Reference : Why is stromatactis so rare in Mesozoic carbonate mud mounds?
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Why is stromatactis so rare in Mesozoic carbonate mud mounds?
Neuweiler, F. [> > > >]
Bourque, P. A. [> > > >]
Boulvain, Frédéric mailto [Université de Liège - ULiège > Département de géologie > Pétrologie sédimentaire >]
Terra Nova
Blackwell Publishing Ltd
Yes (verified by ORBi)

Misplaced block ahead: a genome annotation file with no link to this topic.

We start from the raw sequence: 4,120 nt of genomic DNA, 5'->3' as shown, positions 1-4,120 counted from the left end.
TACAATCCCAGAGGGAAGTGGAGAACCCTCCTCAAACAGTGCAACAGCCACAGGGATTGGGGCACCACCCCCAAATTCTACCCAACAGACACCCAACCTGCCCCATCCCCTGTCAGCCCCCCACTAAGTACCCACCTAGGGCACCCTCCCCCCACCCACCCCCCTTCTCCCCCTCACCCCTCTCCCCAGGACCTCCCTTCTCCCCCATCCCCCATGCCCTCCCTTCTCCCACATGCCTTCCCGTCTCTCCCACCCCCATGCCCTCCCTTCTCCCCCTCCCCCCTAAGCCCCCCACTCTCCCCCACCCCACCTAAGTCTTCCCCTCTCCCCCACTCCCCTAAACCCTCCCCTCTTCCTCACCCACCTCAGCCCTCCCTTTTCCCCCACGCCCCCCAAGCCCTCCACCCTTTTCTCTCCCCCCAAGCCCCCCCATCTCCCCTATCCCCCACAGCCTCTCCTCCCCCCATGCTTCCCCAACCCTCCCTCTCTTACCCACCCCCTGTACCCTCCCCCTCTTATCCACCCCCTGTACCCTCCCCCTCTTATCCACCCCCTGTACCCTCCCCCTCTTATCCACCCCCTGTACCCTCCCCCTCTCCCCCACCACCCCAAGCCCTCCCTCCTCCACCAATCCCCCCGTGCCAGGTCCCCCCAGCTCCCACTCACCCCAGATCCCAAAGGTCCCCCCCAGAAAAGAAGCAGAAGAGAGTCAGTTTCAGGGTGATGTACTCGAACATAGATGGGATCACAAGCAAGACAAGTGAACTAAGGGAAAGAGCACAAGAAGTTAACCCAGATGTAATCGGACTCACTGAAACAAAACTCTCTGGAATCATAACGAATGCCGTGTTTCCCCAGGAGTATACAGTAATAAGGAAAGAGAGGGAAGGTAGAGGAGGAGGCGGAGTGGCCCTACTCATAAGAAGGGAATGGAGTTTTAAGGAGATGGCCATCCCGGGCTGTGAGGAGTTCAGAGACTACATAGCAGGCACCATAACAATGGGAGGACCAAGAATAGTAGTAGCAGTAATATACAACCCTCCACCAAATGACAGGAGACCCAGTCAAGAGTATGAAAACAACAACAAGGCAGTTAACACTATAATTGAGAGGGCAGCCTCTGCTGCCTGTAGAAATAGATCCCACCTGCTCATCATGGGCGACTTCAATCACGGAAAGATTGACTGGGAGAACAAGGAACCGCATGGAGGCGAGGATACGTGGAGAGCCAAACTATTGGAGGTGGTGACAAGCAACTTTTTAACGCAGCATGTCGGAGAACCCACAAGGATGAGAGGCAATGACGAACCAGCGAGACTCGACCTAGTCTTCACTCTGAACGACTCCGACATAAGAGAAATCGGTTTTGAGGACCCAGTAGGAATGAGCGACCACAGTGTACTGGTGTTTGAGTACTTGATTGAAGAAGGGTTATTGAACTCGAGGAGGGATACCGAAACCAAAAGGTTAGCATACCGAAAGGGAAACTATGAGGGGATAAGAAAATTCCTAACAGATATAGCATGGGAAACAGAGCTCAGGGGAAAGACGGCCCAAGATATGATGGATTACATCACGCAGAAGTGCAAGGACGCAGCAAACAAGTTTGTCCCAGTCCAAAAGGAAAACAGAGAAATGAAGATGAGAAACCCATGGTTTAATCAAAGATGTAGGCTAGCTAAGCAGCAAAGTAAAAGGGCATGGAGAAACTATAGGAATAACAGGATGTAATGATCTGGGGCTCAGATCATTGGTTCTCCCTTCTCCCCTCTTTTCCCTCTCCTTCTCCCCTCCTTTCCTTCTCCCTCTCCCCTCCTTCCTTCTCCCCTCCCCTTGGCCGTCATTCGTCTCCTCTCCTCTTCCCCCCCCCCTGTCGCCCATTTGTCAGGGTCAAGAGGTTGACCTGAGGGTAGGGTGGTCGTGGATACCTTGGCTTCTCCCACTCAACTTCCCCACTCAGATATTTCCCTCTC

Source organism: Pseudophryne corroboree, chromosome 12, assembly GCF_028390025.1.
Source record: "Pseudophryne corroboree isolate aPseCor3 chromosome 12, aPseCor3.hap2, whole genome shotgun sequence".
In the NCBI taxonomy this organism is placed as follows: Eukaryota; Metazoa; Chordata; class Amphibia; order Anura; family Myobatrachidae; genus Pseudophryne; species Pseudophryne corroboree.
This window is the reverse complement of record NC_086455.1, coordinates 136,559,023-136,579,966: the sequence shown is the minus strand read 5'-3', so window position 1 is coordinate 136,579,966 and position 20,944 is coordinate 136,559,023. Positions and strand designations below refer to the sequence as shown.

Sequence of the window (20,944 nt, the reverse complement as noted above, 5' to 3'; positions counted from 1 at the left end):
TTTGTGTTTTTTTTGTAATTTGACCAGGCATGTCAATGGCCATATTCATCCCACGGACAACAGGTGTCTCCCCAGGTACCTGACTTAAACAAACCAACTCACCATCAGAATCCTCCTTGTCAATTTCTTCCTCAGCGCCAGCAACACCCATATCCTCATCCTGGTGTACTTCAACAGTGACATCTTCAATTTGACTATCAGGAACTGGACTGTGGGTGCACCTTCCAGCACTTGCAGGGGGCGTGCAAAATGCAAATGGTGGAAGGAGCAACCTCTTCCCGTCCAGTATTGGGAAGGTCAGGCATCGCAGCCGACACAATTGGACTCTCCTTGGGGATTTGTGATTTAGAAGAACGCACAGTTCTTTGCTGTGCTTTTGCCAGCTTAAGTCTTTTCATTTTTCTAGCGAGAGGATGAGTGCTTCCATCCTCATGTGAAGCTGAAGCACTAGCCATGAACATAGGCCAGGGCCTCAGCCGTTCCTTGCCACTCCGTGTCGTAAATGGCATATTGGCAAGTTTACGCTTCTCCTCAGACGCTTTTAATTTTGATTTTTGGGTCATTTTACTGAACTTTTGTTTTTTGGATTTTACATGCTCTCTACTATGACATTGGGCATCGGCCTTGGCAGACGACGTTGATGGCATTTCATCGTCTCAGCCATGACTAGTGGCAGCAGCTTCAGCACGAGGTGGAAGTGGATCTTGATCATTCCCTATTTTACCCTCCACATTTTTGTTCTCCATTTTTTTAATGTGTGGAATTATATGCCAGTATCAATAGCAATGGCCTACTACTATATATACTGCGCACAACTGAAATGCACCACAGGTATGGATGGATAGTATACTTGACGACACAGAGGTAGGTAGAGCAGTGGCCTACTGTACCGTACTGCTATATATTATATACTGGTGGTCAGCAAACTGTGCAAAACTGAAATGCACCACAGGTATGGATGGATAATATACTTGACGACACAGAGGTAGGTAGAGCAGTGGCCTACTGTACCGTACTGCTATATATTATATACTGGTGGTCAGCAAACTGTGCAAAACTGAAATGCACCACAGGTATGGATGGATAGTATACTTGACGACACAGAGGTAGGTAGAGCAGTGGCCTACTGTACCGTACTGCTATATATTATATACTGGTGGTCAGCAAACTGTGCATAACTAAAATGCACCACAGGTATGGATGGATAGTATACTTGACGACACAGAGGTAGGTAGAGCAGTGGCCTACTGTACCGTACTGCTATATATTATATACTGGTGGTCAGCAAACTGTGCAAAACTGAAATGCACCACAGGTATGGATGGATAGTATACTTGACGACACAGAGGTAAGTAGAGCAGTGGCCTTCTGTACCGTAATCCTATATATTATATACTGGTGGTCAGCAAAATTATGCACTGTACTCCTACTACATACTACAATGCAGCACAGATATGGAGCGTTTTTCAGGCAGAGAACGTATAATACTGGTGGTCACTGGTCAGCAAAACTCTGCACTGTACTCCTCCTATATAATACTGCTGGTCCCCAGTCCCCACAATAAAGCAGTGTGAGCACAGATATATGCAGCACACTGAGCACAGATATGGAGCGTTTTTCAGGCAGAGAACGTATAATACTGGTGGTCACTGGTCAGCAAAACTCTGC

[en] The sedimentary-diagenetic structure stromatactis is wide-spread in Palaeozoic spiculitic carbonate mud mounds, but occurs only sporadically in Mesozoic sponge carbonate mud mounds. Comparative analysis of Palaeozoic and Mesozoic stromatactis limestones suggests that this variation results from the degree of siliceous sponge skeletal rigidity and the amount of internal sediment accumulation in the original cavity network. Partial to entire filling by internal sediment resulted in a continuum, from a small amount of internal sediment and large amount of cement (stromatactis, common in the Palaeozoic), to only internal sediments (aborted stromatactis, common in the Mesozoic). These observations match independent lines of evidence concerning the siliceous sponge evolution and sediment recycling (e.g. bioerosion) across the Palaeozoic to Mesozoic biotic revolution.
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